StrategyBytes Transcript: Web Tips for Nonprofits

Episode

We have a new FEEDBACK segment, StrategyBytes — short, scripted podcast episodes less than 10 minutes. Just eat it up with your morning coffee. The inaugural episode deals with a few areas that can help improve a nonprofit’s ability to distinguish itself online.

 

Transcript


LISETTE

Rock paper scissors, shoot.

 

ANDREW triumphant noise. LISETTE frustrated noise.

 

Rock paper scissors, shoot.

 

ANDREW frustrated noise. LISETTE triumphant noise.

 

Rock paper scissors, shoot.

 

ANDREW frustrated noise. LISETTE triumphant noise.

 

ANDREW

No!!

 

LISETTE

Yes! You first.

 

ANDREW

Lisette, I don’t even know what this means–”differentiating nonprofit user audiences from other verticals in digital CMS conversations.” Like, what? Gimme a thesis on Shakespeare to BS any day.

 

LISETTE

I won, so that means you got to take a crack at it first.

 

ANDREW

Okay. Okay, fine. I see what you’re doing. You’re trying to make this a learning experience for the new guy. This would be like, a billion times easier for you to explain and not screw up.

 

LISETTE

You’re the everyman, Andrew. That’s what fate via rock paper scissors determined for this episode, that’s how you’re going to run with it.

 

ANDREW

I feel like being in digital would have erased superstitious tendencies like fate and luck?

 

LISETTE

Oh, my dude, you don’t even know. And stop getting off topic. Tell the audiences what you think they need to know about nonprofits in digital.

 

ANDREW

Okay. Let me think. Okay. Well first, I follow a handful of nonprofits on Instagram. You know, those “Humans of New York”-style story posts with people doing cool things to help communities or the environment or whatever? I like those. Oh! And the nonprofits that don’t like, barrage you with pop-up requests to be a donor every two seconds.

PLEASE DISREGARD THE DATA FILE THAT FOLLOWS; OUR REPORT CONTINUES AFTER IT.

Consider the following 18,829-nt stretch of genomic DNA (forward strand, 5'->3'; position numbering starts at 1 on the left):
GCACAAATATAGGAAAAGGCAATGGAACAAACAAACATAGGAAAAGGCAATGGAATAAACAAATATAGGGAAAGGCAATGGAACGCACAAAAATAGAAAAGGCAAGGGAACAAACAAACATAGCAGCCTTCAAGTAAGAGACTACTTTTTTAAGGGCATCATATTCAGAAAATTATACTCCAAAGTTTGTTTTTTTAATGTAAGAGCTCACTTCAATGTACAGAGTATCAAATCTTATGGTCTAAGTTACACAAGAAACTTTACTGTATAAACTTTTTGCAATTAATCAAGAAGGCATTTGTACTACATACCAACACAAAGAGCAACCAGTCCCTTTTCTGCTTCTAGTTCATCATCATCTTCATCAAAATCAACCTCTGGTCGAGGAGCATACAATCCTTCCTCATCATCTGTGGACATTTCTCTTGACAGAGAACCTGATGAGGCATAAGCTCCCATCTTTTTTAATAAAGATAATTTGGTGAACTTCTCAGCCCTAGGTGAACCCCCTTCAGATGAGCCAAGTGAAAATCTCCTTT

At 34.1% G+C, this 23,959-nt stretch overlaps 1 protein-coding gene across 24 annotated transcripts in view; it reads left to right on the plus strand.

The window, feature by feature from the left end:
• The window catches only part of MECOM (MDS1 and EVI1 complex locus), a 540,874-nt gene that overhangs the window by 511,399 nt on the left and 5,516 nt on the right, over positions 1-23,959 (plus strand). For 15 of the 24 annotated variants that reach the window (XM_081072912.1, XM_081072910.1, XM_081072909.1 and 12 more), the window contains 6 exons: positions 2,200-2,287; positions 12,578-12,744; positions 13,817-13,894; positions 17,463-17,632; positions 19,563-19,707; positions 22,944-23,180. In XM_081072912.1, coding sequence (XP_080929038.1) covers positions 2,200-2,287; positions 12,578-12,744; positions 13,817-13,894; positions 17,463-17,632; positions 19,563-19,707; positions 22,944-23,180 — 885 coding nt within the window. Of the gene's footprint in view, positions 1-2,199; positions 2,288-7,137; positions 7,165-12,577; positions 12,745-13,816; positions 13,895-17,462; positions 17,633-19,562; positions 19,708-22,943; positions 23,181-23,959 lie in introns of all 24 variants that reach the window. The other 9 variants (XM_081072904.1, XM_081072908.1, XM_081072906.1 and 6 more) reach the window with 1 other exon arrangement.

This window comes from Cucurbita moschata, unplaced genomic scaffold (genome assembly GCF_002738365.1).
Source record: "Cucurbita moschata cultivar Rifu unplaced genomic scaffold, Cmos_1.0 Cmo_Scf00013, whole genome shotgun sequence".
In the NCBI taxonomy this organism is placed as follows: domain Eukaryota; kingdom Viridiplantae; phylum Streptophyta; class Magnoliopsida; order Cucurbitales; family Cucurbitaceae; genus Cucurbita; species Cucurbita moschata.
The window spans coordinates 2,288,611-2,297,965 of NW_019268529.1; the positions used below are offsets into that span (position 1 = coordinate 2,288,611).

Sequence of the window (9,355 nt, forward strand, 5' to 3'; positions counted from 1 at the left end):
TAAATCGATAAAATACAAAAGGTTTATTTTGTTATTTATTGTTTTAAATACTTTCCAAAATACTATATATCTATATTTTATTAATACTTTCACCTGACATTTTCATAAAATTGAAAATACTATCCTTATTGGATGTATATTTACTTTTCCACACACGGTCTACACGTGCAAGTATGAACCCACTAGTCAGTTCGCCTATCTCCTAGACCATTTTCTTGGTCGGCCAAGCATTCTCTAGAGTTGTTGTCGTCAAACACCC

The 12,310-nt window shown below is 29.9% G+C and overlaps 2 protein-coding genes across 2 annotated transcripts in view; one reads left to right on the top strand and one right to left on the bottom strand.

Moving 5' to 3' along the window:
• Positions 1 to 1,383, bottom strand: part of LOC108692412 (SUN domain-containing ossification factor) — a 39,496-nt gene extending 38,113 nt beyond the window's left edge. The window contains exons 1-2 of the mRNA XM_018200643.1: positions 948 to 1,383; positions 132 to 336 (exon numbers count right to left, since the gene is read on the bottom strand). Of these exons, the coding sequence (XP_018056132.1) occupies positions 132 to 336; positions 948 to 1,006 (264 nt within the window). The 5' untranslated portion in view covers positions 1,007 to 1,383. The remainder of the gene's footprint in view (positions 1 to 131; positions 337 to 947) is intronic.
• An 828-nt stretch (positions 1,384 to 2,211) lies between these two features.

LISETTE

Hey, that’s not bad.

 

ANDREW

Why thank you. I may be the new guy, but it’s not my first day on the job.

 

LISETTE

Alright, new guy. I’ll take it from here. Andrew is right, there are a lot of nonprofits that are getting things right when it comes to social media and their websites, but there are a lot of things that they’re still struggling with. A lot of nonprofits like National Geographic Society, Human Rights Campaign, and World Wildlife Fund have gotten really savvy in their use of digital to promote their message and drive engagement. Sometimes, though, you don’t really have the time or resources like those big organizations do. So, we’d like to offer up some ways a nonprofit could change their digital presence today.

 

ANDREW

Wait, what if they don’t even have a digital presence? Or at least, not one they want people to be on. Some of these sites…ugh. Wow. Hello dial-up era.

 

LISETTE

Platform is a big deal, and websites should be an important investment in your organization’s future, but now a lot of social media can handle things like engagement and even donations. I’m sure some of you have seen Facebook and their campaign-style pages for non-profits? You can even set up a campaign during your birthday to get your friends and family to donate to an important cause. Those are quick and easy to set up, and you’re more likely to reach the people you need to reach than just setting up a page on a website.

 

ANDREW

How do these nonprofits know if they are reaching the right people? Or how they know who the right people are? I see fundraising campaigns all the time but it doesn’t make me want to donate.

 

LISETTE

Good point. What are the things that work for you?

 

ANDREW

I like knowing what project I’m supporting directly. And it’s nice to get a sticker or something in the mail.

 

LISETTE

Yeah, communicating impact is huge with non-profits. And having graphics, statistics or other ways to visualize what you’re doing is great for communicating impact. There’s also this whole thing about audience again. Do you, the nonprofit, want to target someone like Andrew–a male millenial living in an urban area, married with a kid–